This article originally appeared on the UN Youth Flash July 2017 issue.
Changing lives through “Digital Skills”
Digital transformation has accelerated profoundly in the last 20 years. In Sub-Saharan Africa, less than 20 percent of the population have access to century-old electrical grids, yet 70 percent have access to a digital mobile network – technology a quarter as old. This explosive growth hinges upon today’s near-constant stream of new digital technologies that are enabling individuals to communicate faster, and organizations to run smarter and more efficiently. “Digital skills” are buzz words on everyone’s lips, but what does that mean to youth today, both in terms of opportunities (formal and non-formal) and the impact they can have?
With youth unemployment and working poverty affecting every two out of five young women and men, it is natural to explore how this over-sensationalized “millennial culture” can be leveraged for the long term. It is not so much a case of youth being addicted to technology, but rather youth adapting to and quite successfully driving forward this innovative interconnected world.
“Entrepreneurs not consultants” is a phrase that stuck out in my mind, uttered by Accenture’s leadership on a webcast for the whole firm. It was the moment I realized, that while aggressively seeking the strategic solutions skills set, what I had acquired then was far more valuable, “the art of problem solving”. The premise that, no matter who my client or industry is, or their pain-points and barriers to entry; I was skilled in making, delivering and executing a solution. I was an entrepreneur in industries not yet tested, I explored sustainable consumption, created partnerships to scale youth employment solutions, learnt to speak across the private-public and nonprofit sectors. If a client, partner or leader had a will, I was confident my team and I could figure out the way.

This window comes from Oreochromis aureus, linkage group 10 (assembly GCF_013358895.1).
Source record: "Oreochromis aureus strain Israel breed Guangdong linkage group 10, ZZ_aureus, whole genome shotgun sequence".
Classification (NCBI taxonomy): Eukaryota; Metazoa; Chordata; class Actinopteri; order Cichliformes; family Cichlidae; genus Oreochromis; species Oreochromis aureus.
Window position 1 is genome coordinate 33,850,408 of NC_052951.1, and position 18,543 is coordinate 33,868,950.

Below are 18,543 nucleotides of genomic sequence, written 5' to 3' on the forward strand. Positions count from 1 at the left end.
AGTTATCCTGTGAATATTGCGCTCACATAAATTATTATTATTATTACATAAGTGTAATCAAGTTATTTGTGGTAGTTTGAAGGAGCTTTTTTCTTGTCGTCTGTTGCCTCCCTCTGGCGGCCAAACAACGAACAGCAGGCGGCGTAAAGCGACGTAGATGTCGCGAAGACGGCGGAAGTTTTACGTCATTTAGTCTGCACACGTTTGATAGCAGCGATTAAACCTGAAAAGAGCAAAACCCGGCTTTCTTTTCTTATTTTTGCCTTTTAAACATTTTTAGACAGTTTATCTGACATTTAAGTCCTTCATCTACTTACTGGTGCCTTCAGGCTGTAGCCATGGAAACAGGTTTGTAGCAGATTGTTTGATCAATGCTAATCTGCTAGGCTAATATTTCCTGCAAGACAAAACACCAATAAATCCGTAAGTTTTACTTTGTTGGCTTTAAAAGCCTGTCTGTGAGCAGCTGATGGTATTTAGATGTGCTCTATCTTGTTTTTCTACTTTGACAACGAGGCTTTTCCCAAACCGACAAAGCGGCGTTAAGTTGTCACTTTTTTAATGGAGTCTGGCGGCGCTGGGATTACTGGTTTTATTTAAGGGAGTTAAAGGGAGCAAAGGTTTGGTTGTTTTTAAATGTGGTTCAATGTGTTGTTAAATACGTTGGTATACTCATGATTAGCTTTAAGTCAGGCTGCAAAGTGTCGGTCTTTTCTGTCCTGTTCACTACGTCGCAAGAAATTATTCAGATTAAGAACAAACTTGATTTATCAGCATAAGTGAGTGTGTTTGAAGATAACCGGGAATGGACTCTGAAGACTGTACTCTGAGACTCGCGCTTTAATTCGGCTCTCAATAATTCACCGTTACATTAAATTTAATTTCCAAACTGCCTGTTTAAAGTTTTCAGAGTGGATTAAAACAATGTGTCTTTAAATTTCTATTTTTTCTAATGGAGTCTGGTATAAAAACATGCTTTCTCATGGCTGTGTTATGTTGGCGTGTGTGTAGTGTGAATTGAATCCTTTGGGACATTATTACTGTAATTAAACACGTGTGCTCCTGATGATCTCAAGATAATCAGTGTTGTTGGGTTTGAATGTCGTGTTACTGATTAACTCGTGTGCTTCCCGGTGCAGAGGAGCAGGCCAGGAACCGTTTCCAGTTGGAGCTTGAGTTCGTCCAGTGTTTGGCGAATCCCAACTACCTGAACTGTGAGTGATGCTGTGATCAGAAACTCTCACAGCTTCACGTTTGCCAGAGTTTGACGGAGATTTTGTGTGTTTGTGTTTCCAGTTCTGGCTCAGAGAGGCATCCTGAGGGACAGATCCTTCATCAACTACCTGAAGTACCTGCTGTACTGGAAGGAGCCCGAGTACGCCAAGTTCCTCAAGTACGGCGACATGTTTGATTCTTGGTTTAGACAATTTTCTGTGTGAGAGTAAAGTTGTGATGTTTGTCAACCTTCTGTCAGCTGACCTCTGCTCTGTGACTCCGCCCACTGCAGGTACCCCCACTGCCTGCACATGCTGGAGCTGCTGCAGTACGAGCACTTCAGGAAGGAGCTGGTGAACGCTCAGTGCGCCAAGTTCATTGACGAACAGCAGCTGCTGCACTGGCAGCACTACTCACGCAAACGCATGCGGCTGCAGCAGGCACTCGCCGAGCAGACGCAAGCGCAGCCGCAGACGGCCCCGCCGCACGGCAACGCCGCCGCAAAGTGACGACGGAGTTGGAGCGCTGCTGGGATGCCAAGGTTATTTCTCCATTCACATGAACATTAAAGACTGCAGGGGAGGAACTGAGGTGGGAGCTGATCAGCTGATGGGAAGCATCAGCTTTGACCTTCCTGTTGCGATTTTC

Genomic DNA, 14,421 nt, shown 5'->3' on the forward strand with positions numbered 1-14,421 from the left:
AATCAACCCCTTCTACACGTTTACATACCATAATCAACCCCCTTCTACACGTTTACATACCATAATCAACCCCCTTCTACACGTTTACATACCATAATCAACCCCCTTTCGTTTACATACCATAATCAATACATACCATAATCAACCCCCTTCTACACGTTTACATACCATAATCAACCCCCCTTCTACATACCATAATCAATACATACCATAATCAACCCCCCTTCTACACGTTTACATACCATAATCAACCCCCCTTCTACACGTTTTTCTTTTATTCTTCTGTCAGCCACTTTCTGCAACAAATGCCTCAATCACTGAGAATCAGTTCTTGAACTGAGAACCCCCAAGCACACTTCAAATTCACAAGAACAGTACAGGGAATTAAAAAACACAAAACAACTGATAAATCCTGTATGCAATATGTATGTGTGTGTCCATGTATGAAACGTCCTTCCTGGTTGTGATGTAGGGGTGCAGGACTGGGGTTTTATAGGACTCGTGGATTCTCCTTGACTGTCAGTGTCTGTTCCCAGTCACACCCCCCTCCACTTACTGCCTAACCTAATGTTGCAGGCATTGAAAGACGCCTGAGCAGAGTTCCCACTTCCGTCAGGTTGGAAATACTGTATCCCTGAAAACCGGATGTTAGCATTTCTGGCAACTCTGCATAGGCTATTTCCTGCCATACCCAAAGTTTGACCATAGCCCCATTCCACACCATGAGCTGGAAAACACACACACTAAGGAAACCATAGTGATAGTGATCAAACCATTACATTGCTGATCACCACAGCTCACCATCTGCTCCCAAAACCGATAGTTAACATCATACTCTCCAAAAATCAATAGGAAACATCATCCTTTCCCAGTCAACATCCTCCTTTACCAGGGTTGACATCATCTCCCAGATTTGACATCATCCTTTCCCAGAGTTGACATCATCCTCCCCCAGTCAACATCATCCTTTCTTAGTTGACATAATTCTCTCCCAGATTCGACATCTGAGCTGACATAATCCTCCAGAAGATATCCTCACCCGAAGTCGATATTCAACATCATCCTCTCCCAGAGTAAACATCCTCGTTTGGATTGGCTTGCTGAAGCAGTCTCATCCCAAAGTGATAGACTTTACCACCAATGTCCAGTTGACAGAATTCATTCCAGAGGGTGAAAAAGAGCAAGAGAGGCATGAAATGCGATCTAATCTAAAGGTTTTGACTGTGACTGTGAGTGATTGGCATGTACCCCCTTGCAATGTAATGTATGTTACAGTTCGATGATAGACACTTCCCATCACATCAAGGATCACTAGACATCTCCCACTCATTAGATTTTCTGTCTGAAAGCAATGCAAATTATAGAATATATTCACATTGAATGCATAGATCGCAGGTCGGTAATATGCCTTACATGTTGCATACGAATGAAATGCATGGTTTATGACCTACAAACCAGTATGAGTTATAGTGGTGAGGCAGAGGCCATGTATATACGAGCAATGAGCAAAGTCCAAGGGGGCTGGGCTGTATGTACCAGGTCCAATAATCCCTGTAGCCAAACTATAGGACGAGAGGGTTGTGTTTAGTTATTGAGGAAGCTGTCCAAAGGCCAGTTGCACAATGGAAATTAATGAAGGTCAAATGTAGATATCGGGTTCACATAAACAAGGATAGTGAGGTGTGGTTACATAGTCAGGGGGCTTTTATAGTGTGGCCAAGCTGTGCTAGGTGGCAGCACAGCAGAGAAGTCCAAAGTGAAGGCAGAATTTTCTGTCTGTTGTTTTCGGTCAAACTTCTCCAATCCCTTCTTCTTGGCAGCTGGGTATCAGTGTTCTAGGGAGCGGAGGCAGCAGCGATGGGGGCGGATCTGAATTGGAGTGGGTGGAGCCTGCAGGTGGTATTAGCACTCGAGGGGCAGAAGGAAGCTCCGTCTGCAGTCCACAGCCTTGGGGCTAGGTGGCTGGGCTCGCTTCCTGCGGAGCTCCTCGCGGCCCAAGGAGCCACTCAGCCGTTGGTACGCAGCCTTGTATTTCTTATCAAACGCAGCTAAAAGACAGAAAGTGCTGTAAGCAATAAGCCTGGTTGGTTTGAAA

Youth Entrepreneurship and the added Value of Digital skills
I think digital and entrepreneurship skills are what youth should focus on to add value to their ventures, employers and the world around them. Today as a young person, I have developed core skills that allow me to move fluidly between cutting edge innovations like digital analytics, artificial intelligence and robotics, being able to change their purpose from profit-making, to world-changing opportunities through partnering with entities of the United Nations, more specifically exploring ways to use technology to scale their impactand contribute to the greater global call of the 2030 Agenda for Sustainable Development.
In my current role as Strategy Manager at Accenture, I have the pleasure to coach and mentor younger hires at the firm and support them in understanding the link between transferable entrepreneurial skills and the work we do. One brilliant example is breaking down the issue of identity in a world, where migration is one our biggest policy issues. By understanding digital transformation, it helps us to push innovative creations to deliver game changing solutions at organizations such as the United Nations High Commissioner on Refugees (UNHCR) where we developed a multi-mode biometric identity system that provides refugees with a personal identity record. We also used some of the digital skills to create cloud data integration and analysis, for greater access to sustainable development data for Project 8.
Adapting to change in today’s marketplace…
Today’s youth not only need skills in hyper-demand areas, we also need an agile, adaptable mindset. The world is changing constantly, and learning how to deal with a changing marketplace by innovating with new technology is a good way to understand how to be an entrepreneur. Youth will be working in a global startup culture, and gaining early experience in how to adjust, adapt, and “move with the tide” will ensure that they are adequately prepared for the economy of tomorrow. If not for ourselves, then we must adapt for the world, whose challenges are only getting more complex and estranged. I believe that “young people are not just the future, they will build the path we all walk down”.
Having started off my career in youth activism, sitting on the charity boards of UK Youth, Raleigh International, and as a mentor in Yunus and Youth, I have been championing the need for soft skills gained from non-formal learning for years. I truly believe learning and gaining experience does not need to occur in a class room or technically “on-the-job”. In my opinion, active listening, being curious and having the confidence to know that you can overcome any barrier to get a result or get close to it, is an invaluable skill in today’s labor markets.
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